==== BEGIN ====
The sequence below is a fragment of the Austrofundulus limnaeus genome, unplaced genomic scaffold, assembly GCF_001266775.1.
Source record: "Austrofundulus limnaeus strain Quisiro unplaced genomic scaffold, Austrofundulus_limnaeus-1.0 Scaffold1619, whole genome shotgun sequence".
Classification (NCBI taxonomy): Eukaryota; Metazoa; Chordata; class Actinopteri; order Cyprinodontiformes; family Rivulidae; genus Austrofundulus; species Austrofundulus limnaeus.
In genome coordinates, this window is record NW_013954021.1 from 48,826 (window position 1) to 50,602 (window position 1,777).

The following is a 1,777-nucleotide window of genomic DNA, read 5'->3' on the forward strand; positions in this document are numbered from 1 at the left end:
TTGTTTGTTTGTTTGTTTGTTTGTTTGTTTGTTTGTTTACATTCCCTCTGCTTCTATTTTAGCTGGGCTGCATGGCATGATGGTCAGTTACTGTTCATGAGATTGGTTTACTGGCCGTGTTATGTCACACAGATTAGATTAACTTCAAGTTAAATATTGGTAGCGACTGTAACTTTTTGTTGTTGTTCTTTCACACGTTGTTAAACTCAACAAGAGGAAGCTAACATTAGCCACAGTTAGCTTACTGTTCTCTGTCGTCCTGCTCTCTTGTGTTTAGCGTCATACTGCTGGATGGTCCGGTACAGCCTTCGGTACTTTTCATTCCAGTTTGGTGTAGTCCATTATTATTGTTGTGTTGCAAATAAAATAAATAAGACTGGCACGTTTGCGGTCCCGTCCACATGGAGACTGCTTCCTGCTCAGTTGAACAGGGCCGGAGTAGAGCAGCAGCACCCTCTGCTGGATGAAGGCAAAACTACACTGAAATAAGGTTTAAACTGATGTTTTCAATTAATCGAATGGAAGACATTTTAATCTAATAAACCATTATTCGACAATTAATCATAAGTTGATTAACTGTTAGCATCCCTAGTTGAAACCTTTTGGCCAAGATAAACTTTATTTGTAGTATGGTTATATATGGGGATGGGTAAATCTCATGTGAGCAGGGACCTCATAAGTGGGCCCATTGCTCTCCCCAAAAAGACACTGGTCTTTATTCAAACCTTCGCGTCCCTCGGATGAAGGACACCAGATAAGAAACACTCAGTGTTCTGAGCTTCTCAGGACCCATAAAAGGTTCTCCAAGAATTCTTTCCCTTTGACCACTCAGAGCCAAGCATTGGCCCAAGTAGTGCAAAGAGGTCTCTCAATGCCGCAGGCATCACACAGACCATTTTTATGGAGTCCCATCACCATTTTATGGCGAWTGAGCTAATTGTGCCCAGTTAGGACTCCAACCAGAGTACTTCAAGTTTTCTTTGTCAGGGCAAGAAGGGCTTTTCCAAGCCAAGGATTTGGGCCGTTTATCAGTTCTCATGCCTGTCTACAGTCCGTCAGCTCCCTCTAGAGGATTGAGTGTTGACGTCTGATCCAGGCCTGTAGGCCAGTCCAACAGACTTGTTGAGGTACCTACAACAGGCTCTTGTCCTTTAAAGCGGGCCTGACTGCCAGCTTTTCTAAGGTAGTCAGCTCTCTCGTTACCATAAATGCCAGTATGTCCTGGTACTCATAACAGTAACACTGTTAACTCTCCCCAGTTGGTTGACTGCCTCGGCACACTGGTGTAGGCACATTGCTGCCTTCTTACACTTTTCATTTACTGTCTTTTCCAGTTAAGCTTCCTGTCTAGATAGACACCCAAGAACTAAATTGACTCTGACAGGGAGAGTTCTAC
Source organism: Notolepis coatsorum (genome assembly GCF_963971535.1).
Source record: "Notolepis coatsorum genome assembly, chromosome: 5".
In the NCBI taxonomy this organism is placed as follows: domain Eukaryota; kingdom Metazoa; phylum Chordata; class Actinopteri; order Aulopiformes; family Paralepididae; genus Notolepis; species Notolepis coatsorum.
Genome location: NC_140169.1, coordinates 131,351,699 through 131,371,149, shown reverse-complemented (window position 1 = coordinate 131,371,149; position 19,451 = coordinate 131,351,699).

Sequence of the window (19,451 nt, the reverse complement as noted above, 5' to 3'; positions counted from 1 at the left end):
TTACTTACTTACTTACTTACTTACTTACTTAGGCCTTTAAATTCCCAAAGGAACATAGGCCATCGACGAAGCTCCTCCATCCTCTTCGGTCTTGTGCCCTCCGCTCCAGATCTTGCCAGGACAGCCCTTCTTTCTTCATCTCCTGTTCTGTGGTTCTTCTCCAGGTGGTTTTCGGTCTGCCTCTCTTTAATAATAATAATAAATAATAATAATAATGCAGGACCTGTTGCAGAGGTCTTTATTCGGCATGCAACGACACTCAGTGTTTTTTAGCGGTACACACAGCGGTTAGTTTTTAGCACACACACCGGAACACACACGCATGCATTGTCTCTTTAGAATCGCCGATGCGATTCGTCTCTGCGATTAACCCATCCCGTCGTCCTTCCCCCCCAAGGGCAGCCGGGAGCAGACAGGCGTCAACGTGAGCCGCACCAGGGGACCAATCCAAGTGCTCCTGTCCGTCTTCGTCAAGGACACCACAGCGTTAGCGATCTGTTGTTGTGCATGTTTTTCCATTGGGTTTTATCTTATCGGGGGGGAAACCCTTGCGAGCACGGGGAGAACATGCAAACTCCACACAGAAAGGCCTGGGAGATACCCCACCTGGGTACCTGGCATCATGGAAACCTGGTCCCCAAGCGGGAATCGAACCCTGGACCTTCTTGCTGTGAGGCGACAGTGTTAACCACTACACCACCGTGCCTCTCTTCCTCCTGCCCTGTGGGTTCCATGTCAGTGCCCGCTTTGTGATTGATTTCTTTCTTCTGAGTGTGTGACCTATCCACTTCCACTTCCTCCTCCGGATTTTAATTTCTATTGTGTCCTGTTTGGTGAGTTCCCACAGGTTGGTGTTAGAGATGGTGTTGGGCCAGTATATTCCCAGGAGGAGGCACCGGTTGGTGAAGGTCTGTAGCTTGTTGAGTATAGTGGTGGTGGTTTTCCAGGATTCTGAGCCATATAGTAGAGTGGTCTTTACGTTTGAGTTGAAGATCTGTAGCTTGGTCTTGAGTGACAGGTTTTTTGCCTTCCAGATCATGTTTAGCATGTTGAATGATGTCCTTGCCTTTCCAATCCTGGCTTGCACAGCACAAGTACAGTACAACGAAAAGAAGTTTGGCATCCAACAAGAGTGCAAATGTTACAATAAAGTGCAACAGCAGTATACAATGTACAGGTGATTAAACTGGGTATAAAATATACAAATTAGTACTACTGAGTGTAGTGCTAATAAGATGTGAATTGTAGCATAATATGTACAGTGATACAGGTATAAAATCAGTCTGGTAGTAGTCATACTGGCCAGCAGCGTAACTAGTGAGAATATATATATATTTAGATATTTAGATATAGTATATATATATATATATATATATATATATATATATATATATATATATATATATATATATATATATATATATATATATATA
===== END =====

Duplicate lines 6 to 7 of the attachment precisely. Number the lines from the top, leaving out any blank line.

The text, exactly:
TTGTTTGTTTGTTTGTTTGTTTGTTTGTTTGTTTGTTTACATTCCCTCTGCTTCTATTTTAGCTGGGCTGCATGGCATGATGGTCAGTTACTGTTCATGAGATTGGTTTACTGGCCGTGTTATGTCACACAGATTAGATTAACTTCAAGTTAAATATTGGTAGCGACTGTAACTTTTTGTTGTTGTTCTTTCACACGTTGTTAAACTCAACAAGAGGAAGCTAACATTAGCCACAGTTAGCTTACTGTTCTCTGTCGTCCTGCTCTCTTGTGTTTAGCGTCATACTGCTGGATGGTCCGGTACAGCCTTCGGTACTTTTCATTCCAGTTTGGTGTAGTCCATTATTATTGTTGTGTTGCAAATAAAATAAATAAGACTGGCACGTTTGCGGTCCCGTCCACATGGAGACTGCTTCCTGCTCAGTTGAACAGGGCCGGAGTAGAGCAGCAGCACCCTCTGCTGGATGAAGGCAAAACTACACTGAAATAAGGTTTAAACTGATGTTTTCAATTAATCGAATGGAAGACATTTTAATCTAATAAACCATTATTCGACAATTAATCATAAGTTGATTAACTGTTAGCATCCCTAGTTGAAACCTTTTGGCCAAGATAAACTTTATTTGTAGTATGGTTATATATGGGGATGGGTAAATCTCATGTGAGCAGGGACCTCATAAGTGGGCCCATTGCTCTCCCCAAAAAGACACTGGTCTTTATTCAAACCTTCGCGTCCCTCGGATGAAGGACACCAGATAAGAAACACTCAGTGTTCTGAGCTTCTCAGGACCCATAAAAGGTTCTCCAAGAATTCTTTCCCTTTGACCACTCAGAGCCAAGCATTGGCCCAAGTAGTGCAAAGAGGTCTCTCAATGCCGCAGGCATCACACAGACCATTTTTATGGAGTCCCATCACCATTTTATGGCGAWTGAGCTAATTGTGCCCAGTTAGGACTCCAACCAGAGTACTTCAAGTTTTCTTTGTCAGGGCAAGAAGGGCTTTTCCAAGCCAAGGATTTGGGCCGTTTATCAGTTCTCATGCCTGTCTACAGTCCGTCAGCTCCCTCTAGAGGATTGAGTGTTGACGTCTGATCCAGGCCTGTAGGCCAGTCCAACAGACTTGTTGAGGTACCTACAACAGGCTCTTGTCCTTTAAAGCGGGCCTGACTGCCAGCTTTTCTAAGGTAGTCAGCTCTCTCGTTACCATAAATGCCAGTATGTCCTGGTACTCATAACAGTAACACTGTTAACTCTCCCCAGTTGGTTGACTGCCTCGGCACACTGGTGTAGGCACATTGCTGCCTTCTTACACTTTTCATTTACTGTCTTTTCCAGTTAAGCTTCCTGTCTAGATAGACACCCAAGAACTAAATTGACTCTGACAGGGAGAGTTCTAC
Source organism: Notolepis coatsorum (genome assembly GCF_963971535.1).